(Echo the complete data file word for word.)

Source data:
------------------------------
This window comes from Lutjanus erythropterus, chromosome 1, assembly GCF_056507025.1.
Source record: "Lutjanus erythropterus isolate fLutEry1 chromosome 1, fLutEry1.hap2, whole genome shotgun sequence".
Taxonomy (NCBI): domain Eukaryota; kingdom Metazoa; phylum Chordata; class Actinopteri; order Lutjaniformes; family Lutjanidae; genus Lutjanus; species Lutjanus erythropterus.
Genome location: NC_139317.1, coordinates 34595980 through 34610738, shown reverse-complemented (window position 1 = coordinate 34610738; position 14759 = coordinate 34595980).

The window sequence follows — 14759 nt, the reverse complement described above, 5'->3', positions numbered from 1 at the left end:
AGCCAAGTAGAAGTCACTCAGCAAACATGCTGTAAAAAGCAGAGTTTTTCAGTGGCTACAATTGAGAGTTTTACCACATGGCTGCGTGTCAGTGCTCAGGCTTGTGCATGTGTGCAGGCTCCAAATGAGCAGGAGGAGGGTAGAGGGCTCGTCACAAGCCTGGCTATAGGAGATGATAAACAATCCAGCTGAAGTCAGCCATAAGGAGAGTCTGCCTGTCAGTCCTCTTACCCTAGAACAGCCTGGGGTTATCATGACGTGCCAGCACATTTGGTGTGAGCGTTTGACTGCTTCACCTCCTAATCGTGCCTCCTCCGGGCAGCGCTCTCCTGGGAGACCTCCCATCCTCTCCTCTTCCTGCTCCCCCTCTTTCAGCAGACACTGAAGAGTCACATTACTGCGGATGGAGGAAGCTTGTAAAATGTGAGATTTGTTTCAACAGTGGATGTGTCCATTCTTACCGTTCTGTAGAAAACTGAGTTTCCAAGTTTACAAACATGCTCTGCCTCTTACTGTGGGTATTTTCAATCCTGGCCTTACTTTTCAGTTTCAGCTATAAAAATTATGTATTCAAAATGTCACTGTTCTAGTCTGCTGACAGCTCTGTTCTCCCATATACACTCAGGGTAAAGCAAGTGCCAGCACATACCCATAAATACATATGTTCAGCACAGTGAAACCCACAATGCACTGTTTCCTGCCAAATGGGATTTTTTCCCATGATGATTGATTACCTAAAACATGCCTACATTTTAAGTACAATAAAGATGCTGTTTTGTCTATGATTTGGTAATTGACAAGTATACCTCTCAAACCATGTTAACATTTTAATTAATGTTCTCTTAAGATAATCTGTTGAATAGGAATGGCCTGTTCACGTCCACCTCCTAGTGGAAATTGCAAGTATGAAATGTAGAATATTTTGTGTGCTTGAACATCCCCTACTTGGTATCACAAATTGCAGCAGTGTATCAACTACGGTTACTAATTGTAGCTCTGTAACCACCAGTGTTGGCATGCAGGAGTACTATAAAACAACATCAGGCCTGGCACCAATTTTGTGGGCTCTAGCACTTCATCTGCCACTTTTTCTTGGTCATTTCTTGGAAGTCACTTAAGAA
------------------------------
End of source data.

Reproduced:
This window comes from Lutjanus erythropterus, chromosome 1, assembly GCF_056507025.1.
Source record: "Lutjanus erythropterus isolate fLutEry1 chromosome 1, fLutEry1.hap2, whole genome shotgun sequence".
Taxonomy (NCBI): domain Eukaryota; kingdom Metazoa; phylum Chordata; class Actinopteri; order Lutjaniformes; family Lutjanidae; genus Lutjanus; species Lutjanus erythropterus.
Genome location: NC_139317.1, coordinates 34595980 through 34610738, shown reverse-complemented (window position 1 = coordinate 34610738; position 14759 = coordinate 34595980).

The window sequence follows — 14759 nt, the reverse complement described above, 5'->3', positions numbered from 1 at the left end:
AGCCAAGTAGAAGTCACTCAGCAAACATGCTGTAAAAAGCAGAGTTTTTCAGTGGCTACAATTGAGAGTTTTACCACATGGCTGCGTGTCAGTGCTCAGGCTTGTGCATGTGTGCAGGCTCCAAATGAGCAGGAGGAGGGTAGAGGGCTCGTCACAAGCCTGGCTATAGGAGATGATAAACAATCCAGCTGAAGTCAGCCATAAGGAGAGTCTGCCTGTCAGTCCTCTTACCCTAGAACAGCCTGGGGTTATCATGACGTGCCAGCACATTTGGTGTGAGCGTTTGACTGCTTCACCTCCTAATCGTGCCTCCTCCGGGCAGCGCTCTCCTGGGAGACCTCCCATCCTCTCCTCTTCCTGCTCCCCCTCTTTCAGCAGACACTGAAGAGTCACATTACTGCGGATGGAGGAAGCTTGTAAAATGTGAGATTTGTTTCAACAGTGGATGTGTCCATTCTTACCGTTCTGTAGAAAACTGAGTTTCCAAGTTTACAAACATGCTCTGCCTCTTACTGTGGGTATTTTCAATCCTGGCCTTACTTTTCAGTTTCAGCTATAAAAATTATGTATTCAAAATGTCACTGTTCTAGTCTGCTGACAGCTCTGTTCTCCCATATACACTCAGGGTAAAGCAAGTGCCAGCACATACCCATAAATACATATGTTCAGCACAGTGAAACCCACAATGCACTGTTTCCTGCCAAATGGGATTTTTTCCCATGATGATTGATTACCTAAAACATGCCTACATTTTAAGTACAATAAAGATGCTGTTTTGTCTATGATTTGGTAATTGACAAGTATACCTCTCAAACCATGTTAACATTTTAATTAATGTTCTCTTAAGATAATCTGTTGAATAGGAATGGCCTGTTCACGTCCACCTCCTAGTGGAAATTGCAAGTATGAAATGTAGAATATTTTGTGTGCTTGAACATCCCCTACTTGGTATCACAAATTGCAGCAGTGTATCAACTACGGTTACTAATTGTAGCTCTGTAACCACCAGTGTTGGCATGCAGGAGTACTATAAAACAACATCAGGCCTGGCACCAATTTTGTGGGCTCTAGCACTTCATCTGCCACTTTTTCTTGGTCATTTCTTGGAAGTCACTTAAGAA